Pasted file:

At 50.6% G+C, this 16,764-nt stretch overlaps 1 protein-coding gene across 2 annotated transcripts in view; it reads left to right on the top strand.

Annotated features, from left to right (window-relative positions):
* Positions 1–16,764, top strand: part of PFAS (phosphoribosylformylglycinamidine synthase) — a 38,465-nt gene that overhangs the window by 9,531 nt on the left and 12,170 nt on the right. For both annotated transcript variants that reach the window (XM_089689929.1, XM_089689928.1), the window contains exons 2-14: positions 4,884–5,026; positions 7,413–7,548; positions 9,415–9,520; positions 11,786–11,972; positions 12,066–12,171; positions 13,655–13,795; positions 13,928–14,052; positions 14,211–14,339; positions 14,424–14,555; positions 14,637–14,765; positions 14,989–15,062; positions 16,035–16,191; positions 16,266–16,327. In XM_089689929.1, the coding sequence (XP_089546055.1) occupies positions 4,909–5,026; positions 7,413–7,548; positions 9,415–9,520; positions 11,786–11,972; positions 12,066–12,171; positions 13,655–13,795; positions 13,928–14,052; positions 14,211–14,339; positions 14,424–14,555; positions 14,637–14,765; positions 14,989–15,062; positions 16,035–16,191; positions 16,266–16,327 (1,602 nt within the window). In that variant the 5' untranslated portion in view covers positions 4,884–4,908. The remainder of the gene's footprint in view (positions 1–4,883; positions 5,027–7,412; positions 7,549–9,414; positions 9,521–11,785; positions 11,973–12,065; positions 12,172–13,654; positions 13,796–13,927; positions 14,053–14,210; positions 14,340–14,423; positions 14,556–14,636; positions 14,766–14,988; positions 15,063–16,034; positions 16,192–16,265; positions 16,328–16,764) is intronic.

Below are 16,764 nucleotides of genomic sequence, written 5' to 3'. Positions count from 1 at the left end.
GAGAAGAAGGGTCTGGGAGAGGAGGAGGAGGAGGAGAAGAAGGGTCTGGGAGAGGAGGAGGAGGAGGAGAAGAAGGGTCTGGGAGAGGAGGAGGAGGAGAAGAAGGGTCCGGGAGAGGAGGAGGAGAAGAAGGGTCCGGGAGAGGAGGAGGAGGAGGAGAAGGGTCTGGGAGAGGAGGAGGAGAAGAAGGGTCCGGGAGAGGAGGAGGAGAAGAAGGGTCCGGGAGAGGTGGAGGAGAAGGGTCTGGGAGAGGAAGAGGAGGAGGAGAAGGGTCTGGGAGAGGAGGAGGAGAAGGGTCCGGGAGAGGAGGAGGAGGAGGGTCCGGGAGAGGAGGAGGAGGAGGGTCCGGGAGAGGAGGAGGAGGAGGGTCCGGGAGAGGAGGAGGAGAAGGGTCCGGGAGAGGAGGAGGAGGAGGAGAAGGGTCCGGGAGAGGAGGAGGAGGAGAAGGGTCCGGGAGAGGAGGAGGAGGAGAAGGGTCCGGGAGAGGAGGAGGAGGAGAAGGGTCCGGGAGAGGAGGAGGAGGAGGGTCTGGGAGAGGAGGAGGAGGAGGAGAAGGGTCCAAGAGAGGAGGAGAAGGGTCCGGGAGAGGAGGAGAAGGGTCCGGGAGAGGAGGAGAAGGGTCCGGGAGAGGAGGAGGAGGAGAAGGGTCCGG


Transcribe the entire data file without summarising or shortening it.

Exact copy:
At 50.6% G+C, this 16,764-nt stretch overlaps 1 protein-coding gene across 2 annotated transcripts in view; it reads left to right on the top strand.

Annotated features, from left to right (window-relative positions):
* Positions 1–16,764, top strand: part of PFAS (phosphoribosylformylglycinamidine synthase) — a 38,465-nt gene that overhangs the window by 9,531 nt on the left and 12,170 nt on the right. For both annotated transcript variants that reach the window (XM_089689929.1, XM_089689928.1), the window contains exons 2-14: positions 4,884–5,026; positions 7,413–7,548; positions 9,415–9,520; positions 11,786–11,972; positions 12,066–12,171; positions 13,655–13,795; positions 13,928–14,052; positions 14,211–14,339; positions 14,424–14,555; positions 14,637–14,765; positions 14,989–15,062; positions 16,035–16,191; positions 16,266–16,327. In XM_089689929.1, the coding sequence (XP_089546055.1) occupies positions 4,909–5,026; positions 7,413–7,548; positions 9,415–9,520; positions 11,786–11,972; positions 12,066–12,171; positions 13,655–13,795; positions 13,928–14,052; positions 14,211–14,339; positions 14,424–14,555; positions 14,637–14,765; positions 14,989–15,062; positions 16,035–16,191; positions 16,266–16,327 (1,602 nt within the window). In that variant the 5' untranslated portion in view covers positions 4,884–4,908. The remainder of the gene's footprint in view (positions 1–4,883; positions 5,027–7,412; positions 7,549–9,414; positions 9,521–11,785; positions 11,973–12,065; positions 12,172–13,654; positions 13,796–13,927; positions 14,053–14,210; positions 14,340–14,423; positions 14,556–14,636; positions 14,766–14,988; positions 15,063–16,034; positions 16,192–16,265; positions 16,328–16,764) is intronic.

Below are 16,764 nucleotides of genomic sequence, written 5' to 3'. Positions count from 1 at the left end.
GAGAAGAAGGGTCTGGGAGAGGAGGAGGAGGAGGAGAAGAAGGGTCTGGGAGAGGAGGAGGAGGAGGAGAAGAAGGGTCTGGGAGAGGAGGAGGAGGAGAAGAAGGGTCCGGGAGAGGAGGAGGAGAAGAAGGGTCCGGGAGAGGAGGAGGAGGAGGAGAAGGGTCTGGGAGAGGAGGAGGAGAAGAAGGGTCCGGGAGAGGAGGAGGAGAAGAAGGGTCCGGGAGAGGTGGAGGAGAAGGGTCTGGGAGAGGAAGAGGAGGAGGAGAAGGGTCTGGGAGAGGAGGAGGAGAAGGGTCCGGGAGAGGAGGAGGAGGAGGGTCCGGGAGAGGAGGAGGAGGAGGGTCCGGGAGAGGAGGAGGAGGAGGGTCCGGGAGAGGAGGAGGAGAAGGGTCCGGGAGAGGAGGAGGAGGAGGAGAAGGGTCCGGGAGAGGAGGAGGAGGAGAAGGGTCCGGGAGAGGAGGAGGAGGAGAAGGGTCCGGGAGAGGAGGAGGAGGAGAAGGGTCCGGGAGAGGAGGAGGAGGAGGGTCTGGGAGAGGAGGAGGAGGAGGAGAAGGGTCCAAGAGAGGAGGAGAAGGGTCCGGGAGAGGAGGAGAAGGGTCCGGGAGAGGAGGAGAAGGGTCCGGGAGAGGAGGAGGAGGAGAAGGGTCCGG